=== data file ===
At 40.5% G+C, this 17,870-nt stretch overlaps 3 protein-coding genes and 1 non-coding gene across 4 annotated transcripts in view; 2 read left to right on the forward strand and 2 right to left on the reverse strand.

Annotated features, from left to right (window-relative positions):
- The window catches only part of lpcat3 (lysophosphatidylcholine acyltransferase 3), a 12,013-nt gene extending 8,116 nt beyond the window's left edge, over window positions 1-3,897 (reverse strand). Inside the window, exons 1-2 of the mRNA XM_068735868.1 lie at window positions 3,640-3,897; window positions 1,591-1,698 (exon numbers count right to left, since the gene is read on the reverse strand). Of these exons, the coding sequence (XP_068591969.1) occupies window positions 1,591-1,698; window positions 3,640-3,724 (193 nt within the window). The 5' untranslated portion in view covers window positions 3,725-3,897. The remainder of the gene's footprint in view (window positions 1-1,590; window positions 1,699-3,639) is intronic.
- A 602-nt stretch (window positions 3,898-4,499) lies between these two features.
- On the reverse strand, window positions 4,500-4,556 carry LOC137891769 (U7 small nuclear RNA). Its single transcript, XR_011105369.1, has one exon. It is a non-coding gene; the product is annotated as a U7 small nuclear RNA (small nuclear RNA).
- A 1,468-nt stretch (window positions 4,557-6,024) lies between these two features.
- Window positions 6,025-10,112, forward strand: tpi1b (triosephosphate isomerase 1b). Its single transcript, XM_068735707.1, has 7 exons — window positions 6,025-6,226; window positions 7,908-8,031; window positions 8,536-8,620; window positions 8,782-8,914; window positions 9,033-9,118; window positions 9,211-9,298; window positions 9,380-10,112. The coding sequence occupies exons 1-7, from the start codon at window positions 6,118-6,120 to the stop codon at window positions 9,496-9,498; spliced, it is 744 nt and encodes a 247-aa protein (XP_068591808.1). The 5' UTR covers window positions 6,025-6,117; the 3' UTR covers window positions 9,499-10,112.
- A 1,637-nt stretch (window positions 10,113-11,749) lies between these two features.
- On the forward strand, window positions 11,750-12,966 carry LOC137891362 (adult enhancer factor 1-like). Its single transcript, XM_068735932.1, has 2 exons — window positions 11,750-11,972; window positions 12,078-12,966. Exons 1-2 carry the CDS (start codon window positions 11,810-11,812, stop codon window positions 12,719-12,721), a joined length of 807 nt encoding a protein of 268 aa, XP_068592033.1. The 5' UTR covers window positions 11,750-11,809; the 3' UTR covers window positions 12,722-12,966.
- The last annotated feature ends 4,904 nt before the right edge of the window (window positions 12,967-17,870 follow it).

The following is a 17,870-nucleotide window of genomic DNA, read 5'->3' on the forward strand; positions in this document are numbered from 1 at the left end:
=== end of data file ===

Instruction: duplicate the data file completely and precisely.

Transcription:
At 40.5% G+C, this 17,870-nt stretch overlaps 3 protein-coding genes and 1 non-coding gene across 4 annotated transcripts in view; 2 read left to right on the forward strand and 2 right to left on the reverse strand.

Annotated features, from left to right (window-relative positions):
- The window catches only part of lpcat3 (lysophosphatidylcholine acyltransferase 3), a 12,013-nt gene extending 8,116 nt beyond the window's left edge, over window positions 1-3,897 (reverse strand). Inside the window, exons 1-2 of the mRNA XM_068735868.1 lie at window positions 3,640-3,897; window positions 1,591-1,698 (exon numbers count right to left, since the gene is read on the reverse strand). Of these exons, the coding sequence (XP_068591969.1) occupies window positions 1,591-1,698; window positions 3,640-3,724 (193 nt within the window). The 5' untranslated portion in view covers window positions 3,725-3,897. The remainder of the gene's footprint in view (window positions 1-1,590; window positions 1,699-3,639) is intronic.
- A 602-nt stretch (window positions 3,898-4,499) lies between these two features.
- On the reverse strand, window positions 4,500-4,556 carry LOC137891769 (U7 small nuclear RNA). Its single transcript, XR_011105369.1, has one exon. It is a non-coding gene; the product is annotated as a U7 small nuclear RNA (small nuclear RNA).
- A 1,468-nt stretch (window positions 4,557-6,024) lies between these two features.
- Window positions 6,025-10,112, forward strand: tpi1b (triosephosphate isomerase 1b). Its single transcript, XM_068735707.1, has 7 exons — window positions 6,025-6,226; window positions 7,908-8,031; window positions 8,536-8,620; window positions 8,782-8,914; window positions 9,033-9,118; window positions 9,211-9,298; window positions 9,380-10,112. The coding sequence occupies exons 1-7, from the start codon at window positions 6,118-6,120 to the stop codon at window positions 9,496-9,498; spliced, it is 744 nt and encodes a 247-aa protein (XP_068591808.1). The 5' UTR covers window positions 6,025-6,117; the 3' UTR covers window positions 9,499-10,112.
- A 1,637-nt stretch (window positions 10,113-11,749) lies between these two features.
- On the forward strand, window positions 11,750-12,966 carry LOC137891362 (adult enhancer factor 1-like). Its single transcript, XM_068735932.1, has 2 exons — window positions 11,750-11,972; window positions 12,078-12,966. Exons 1-2 carry the CDS (start codon window positions 11,810-11,812, stop codon window positions 12,719-12,721), a joined length of 807 nt encoding a protein of 268 aa, XP_068592033.1. The 5' UTR covers window positions 11,750-11,809; the 3' UTR covers window positions 12,722-12,966.
- The last annotated feature ends 4,904 nt before the right edge of the window (window positions 12,967-17,870 follow it).

The following is a 17,870-nucleotide window of genomic DNA, read 5'->3' on the forward strand; positions in this document are numbered from 1 at the left end: